Speaking of privacy, the EC also appreciated the need to put controls in place to prevent social media platforms from gaining access to any information except the bare minimum necessary to confirm access. . This is in response to the well-documented abuses that Facebook and other platforms have participated in when it comes to harvesting their customer data.
The ability for consumers to control what information others are allowed to access is extremely important as eIDAS 2.0 also allows a wide variety of different types of data to be stored with this eID. Current legislation already requires information such as name, address, age, sex, marital status, family composition, nationality, diplomas, titles and licenses, professional qualifications, public permits and licenses and financial and corporate data.
However, the EC predicts that there is also a much wider potential for these IDs to handle much more, such as medical information, travel history, bank account information, past transactions and much more. Again. As long as these types of information are secure, this identity system can actually make things much more convenient and secure for each party.
Another area where this becomes critical is in person-to-person interactions. Individuals should also benefit from this system by being able to verify who they are, for example, by speaking in a chat group or purchasing an item from an auction website. As long as privacy protections are built in, any user can be confident that the person they are dealing with is legitimate, adding yet another layer of protection.
One of the most important parts of all of this, again, is putting full control of all information in the hands of users. Ensuring they have exclusive access to their own personal information is critical as this will drive adoption and engender trust. The same level of authenticity can be achieved without having to intrude on the privacy or autonomy of individuals. By focusing on this, the general public and businesses will be much more willing to adopt such a framework.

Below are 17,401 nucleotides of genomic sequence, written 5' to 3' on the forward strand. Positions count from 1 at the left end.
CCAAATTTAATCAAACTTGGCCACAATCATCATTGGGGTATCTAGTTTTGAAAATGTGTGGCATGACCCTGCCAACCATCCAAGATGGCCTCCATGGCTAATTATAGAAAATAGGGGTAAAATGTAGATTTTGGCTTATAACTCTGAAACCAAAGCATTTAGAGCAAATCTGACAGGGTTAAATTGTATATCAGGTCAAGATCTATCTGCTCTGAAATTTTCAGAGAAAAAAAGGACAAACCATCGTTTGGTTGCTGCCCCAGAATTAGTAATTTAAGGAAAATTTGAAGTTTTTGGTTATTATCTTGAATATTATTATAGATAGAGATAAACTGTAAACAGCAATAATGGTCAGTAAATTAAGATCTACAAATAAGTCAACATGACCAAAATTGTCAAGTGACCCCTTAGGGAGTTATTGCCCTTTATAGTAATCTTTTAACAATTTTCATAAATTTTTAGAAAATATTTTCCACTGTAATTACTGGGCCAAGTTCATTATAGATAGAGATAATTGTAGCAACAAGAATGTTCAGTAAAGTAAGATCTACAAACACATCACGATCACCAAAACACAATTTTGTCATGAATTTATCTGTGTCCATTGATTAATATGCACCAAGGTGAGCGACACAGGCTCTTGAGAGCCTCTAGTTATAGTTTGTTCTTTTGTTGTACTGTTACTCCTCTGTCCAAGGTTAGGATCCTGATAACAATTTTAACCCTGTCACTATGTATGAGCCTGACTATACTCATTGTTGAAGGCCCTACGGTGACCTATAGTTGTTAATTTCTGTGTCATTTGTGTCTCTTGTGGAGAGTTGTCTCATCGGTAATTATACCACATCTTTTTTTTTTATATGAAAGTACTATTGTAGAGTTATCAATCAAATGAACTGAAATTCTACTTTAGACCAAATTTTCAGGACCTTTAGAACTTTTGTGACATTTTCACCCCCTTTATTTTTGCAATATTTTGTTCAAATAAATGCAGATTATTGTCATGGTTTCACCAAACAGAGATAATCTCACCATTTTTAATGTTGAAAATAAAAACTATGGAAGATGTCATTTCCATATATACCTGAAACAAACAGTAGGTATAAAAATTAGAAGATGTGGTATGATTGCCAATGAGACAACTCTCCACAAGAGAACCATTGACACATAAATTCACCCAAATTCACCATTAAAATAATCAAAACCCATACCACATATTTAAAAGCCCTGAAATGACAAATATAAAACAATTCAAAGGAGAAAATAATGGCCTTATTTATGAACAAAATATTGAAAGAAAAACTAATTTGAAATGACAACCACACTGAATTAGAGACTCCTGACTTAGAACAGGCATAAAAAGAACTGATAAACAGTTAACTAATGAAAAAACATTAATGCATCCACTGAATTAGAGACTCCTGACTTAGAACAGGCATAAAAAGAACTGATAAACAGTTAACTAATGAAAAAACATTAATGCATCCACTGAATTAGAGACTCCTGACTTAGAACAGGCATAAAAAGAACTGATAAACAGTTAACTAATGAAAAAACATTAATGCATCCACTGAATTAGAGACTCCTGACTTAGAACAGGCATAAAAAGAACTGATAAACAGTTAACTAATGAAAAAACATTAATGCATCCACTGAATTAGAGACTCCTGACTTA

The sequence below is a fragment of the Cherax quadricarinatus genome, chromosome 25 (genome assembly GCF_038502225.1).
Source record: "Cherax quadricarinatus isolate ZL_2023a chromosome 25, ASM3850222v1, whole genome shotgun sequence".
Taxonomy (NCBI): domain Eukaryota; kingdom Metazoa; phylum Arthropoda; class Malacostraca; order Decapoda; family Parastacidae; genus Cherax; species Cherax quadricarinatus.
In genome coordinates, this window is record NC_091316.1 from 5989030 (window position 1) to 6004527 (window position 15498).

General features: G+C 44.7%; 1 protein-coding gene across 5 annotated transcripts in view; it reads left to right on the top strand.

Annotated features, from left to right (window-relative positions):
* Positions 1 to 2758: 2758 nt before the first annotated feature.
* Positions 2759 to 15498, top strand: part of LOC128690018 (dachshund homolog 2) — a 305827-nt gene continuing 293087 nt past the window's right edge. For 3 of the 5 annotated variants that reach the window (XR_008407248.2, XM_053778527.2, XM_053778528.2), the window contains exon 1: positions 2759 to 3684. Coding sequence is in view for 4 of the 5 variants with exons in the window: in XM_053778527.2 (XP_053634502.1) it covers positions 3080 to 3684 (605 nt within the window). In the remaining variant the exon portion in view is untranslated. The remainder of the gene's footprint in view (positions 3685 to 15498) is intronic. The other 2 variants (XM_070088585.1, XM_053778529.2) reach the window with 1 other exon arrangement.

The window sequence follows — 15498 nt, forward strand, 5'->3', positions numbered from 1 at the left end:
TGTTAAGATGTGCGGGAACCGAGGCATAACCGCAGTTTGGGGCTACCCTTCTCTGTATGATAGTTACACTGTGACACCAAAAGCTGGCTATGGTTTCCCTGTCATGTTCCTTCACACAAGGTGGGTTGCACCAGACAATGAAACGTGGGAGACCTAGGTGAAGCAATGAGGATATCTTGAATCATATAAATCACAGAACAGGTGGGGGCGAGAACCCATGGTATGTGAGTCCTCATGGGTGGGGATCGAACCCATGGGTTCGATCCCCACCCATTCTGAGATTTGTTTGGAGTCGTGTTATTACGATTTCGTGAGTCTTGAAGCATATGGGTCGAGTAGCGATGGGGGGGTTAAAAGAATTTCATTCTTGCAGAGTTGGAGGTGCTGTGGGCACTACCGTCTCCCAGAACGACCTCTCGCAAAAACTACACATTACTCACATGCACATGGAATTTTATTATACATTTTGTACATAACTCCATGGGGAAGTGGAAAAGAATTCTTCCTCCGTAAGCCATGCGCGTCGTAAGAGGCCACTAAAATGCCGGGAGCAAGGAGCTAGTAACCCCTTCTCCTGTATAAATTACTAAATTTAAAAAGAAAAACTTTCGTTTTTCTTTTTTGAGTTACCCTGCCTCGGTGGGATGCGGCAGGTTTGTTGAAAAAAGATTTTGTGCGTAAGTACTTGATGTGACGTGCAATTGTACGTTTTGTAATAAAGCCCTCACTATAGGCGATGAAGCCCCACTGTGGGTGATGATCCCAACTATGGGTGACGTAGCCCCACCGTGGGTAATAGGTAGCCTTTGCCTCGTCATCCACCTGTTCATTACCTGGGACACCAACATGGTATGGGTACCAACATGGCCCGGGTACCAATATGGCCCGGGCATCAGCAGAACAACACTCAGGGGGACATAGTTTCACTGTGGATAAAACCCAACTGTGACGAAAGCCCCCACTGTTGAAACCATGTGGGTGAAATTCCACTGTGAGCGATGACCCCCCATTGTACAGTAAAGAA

New techniques to move forward
Since virtually any industry can benefit from some aspect of the proposed identification system, some key elements of implementation have yet to be worked out. On the one hand, this new eID must be completely ubiquitous throughout the European Union. Regardless of the country from which the resident registers, their credentials must be equally valid and accepted in all nation states. This will be essential for wider adoption, as interoperability was a major stumbling block in the previous version.
Additionally, safeguards must be in place to prevent third parties from continuing to create user profiles under this new system. As mentioned, users will be able to control what information is available to other entities, but that does not necessarily preclude those parties from maintaining and gathering all the information they can gather. This would, over time, erode the privacy and autonomy these identifiers are meant to preserve.
One of the ways to combat this would be to ensure that the information always remains encrypted, acting only as an access key, but never human readable. Zero-Knowledge (ZK) proofs can be useful for this purpose, as they allow independent verification of information without revealing what it is, and many proposed methods for implementing SSIs heavily leverage this technology. These can give absolute assurance that an identifier is legitimate without even giving any entity the ability to see, let alone mine, the user’s data.
Finally, biometric information is the cornerstone to allow secure and tamper-proof access to a given account. Fingerprints, iris scans and other forms of unique physical identifiers can serve as a means to confirm ownership or access and, when combined with the privacy protections we already have described, can mean that literally only the authorized person will be able to use his or her unique SSI.
Ultimately, when properly configured, this form of ID system should be able to simultaneously replace everything from basic logins for day-to-day website access to driver’s licenses and passports. Although everything is tied to a single identity, it will still represent a huge step forward in privacy, security and user control. The first stint at eIDAS started the conversation and allowed community voices to express what they thought was not fair about it. Fortunately, EC listened and came up with a new framework that addresses key concerns. If adopted, eIDAS 2.0 could be the start of a revolution in how identification and verification works and could spread to other jurisdictions around the world.